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Tamsulosin Effective as Expulsion Therapy for Distal Ureteric Stones


Clinical question: Is tamsulosin effective in the management of distal ureteric stones?

Bottom line: Tamsulosin promotes stone passage of ureteric stones that are 5 mm to 10 mm. You would need to treat 5 patients with tamsulosin to cause the expulsion of one such stone. Stones smaller than 5 mm have a high rate of spontaneous passage without any intervention. (LOE = 1b-)

Reference: Furyk JS, Chu K, Banks C et al. Distal ureteric stones and tamsulosin: a double-blind, placebo-controlled, randomized, multicenter trial. Ann Emerg Med 2016;67(1):86-95.

Study design: Randomized controlled trial (double-blinded)

Funding source: Foundation

Allocation: Concealed

Setting: Outpatient (primary care)

Synopsis: These authors recruited adult patients who presented to the emergency department with symptoms and imaging consistent with distal ureteric stones. Patients with fever, hypotension, stones larger than 10 mm, or kidney disease were excluded. Using concealed allocation, the investigators randomized the patients to receive either tamsulosin 0.4 mg daily or matching placebo for 28 days or until stone passage. The 2 groups had similar baseline characteristics and analysis was by intention to treat.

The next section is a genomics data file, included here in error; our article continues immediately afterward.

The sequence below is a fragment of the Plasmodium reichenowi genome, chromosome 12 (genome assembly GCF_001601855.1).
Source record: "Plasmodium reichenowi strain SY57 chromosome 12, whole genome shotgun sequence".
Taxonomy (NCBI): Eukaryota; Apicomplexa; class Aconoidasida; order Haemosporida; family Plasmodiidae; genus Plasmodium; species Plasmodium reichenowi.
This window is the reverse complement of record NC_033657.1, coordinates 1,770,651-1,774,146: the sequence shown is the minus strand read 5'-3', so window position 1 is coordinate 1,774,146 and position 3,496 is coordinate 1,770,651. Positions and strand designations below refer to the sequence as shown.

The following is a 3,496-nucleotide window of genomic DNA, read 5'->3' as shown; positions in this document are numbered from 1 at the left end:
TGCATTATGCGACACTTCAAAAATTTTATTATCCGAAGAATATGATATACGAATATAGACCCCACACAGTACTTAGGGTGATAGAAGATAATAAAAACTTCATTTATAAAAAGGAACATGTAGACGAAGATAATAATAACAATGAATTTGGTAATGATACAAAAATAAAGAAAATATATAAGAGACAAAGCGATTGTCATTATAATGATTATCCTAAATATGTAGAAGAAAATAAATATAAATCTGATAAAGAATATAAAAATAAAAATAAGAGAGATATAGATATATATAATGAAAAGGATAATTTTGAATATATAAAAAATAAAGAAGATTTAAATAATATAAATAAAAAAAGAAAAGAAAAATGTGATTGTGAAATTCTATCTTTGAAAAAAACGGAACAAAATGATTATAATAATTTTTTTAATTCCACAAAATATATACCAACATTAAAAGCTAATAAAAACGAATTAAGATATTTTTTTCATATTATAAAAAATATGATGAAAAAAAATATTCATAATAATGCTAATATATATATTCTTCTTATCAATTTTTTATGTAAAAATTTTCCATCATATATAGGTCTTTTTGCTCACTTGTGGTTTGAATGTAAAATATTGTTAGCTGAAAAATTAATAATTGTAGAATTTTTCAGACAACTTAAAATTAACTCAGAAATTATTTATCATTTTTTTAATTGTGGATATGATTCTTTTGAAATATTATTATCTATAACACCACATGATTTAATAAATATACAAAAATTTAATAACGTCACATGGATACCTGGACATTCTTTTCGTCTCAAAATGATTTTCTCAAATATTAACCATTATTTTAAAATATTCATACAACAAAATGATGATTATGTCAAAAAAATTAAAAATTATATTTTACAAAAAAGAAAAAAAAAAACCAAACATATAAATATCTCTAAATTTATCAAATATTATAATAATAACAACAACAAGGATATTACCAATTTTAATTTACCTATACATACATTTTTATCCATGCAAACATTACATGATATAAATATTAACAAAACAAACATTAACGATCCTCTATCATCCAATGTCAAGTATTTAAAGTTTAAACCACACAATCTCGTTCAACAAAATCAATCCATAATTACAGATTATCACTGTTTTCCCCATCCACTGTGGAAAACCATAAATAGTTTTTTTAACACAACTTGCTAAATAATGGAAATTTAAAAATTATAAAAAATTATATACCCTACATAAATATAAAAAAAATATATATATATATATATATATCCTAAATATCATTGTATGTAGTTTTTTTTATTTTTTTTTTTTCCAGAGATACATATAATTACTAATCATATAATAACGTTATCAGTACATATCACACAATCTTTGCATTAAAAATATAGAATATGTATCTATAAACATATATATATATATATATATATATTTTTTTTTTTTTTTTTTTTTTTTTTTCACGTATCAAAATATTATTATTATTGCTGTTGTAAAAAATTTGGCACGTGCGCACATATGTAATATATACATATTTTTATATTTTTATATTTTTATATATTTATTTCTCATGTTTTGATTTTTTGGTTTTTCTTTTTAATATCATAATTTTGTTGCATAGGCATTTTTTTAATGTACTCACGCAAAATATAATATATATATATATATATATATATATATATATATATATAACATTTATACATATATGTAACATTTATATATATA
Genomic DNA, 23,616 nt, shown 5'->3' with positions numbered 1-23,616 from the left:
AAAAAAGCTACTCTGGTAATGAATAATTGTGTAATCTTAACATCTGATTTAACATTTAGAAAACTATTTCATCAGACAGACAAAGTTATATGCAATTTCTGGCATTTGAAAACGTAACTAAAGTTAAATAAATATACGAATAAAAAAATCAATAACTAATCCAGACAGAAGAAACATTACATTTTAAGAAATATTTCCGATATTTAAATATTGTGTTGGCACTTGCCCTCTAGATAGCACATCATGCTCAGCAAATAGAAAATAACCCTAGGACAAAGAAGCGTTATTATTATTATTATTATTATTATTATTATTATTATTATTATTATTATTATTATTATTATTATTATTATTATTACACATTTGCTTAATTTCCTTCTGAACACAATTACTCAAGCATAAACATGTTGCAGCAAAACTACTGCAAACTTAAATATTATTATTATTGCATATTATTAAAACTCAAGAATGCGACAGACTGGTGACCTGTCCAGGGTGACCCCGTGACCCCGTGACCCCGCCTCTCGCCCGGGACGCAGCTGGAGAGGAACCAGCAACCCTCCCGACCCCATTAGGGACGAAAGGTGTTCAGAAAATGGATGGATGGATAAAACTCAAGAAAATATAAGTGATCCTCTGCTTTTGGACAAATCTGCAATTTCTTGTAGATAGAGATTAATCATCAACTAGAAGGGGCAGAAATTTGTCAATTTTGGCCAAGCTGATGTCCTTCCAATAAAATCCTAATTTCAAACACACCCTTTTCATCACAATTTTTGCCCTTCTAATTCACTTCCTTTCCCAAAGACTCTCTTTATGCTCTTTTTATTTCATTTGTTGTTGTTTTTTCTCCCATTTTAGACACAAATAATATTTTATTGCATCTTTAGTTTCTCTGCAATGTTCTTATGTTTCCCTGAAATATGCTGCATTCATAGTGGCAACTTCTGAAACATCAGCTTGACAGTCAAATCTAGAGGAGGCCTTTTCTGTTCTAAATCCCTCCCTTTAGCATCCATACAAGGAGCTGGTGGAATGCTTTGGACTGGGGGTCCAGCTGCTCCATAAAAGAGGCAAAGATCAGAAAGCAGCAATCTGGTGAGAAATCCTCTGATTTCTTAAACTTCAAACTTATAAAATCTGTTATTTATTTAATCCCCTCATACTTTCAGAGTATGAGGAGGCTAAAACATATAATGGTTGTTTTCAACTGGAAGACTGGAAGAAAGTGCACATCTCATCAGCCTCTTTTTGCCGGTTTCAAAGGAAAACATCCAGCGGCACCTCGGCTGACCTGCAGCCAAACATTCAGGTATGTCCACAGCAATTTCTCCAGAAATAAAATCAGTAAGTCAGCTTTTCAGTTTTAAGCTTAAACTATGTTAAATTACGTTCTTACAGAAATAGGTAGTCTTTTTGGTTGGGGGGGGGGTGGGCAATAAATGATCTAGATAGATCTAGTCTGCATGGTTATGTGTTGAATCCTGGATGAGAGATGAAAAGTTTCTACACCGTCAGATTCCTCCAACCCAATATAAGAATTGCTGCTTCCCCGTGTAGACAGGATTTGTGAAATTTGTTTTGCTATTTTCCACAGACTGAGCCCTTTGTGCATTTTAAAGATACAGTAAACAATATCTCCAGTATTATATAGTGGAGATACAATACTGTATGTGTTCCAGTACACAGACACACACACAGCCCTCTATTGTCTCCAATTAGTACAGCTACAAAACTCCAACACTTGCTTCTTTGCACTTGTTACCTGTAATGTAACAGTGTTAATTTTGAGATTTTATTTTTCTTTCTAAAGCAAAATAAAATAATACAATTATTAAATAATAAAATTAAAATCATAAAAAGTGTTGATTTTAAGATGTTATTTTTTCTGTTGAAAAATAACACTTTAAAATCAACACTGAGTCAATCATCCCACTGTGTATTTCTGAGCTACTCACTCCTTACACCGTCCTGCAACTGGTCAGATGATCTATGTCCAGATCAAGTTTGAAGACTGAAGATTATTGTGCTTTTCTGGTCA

The primary outcome was stone expulsion as confirmed by computed tomography (CT) and time to stone expulsion was defined by self-reported passage of stone or 48-hour pain-free period. Compliance to the study medications was poor in both groups, and almost one-fifth of the patients did not have follow-up imaging. Of the approximately 80% of patients in each group who underwent follow-up CT, there was no difference in the percentage of patients with passed stones (87% in the tamsulosin group vs 82% in the placebo group; P = .22). In the subset of patients with larger stones (5 mm -10 mm), the tamsulosin group had a significantly higher rate of stone passage than the placebo group (83% vs 61%; P = .03). There were no significant differences detected in time to stone passage, pain, analgesia requirements, need for urological intervention, or adverse events.

Dr. Kulkarni is an assistant professor of hospital medicine at Northwestern University in Chicago.

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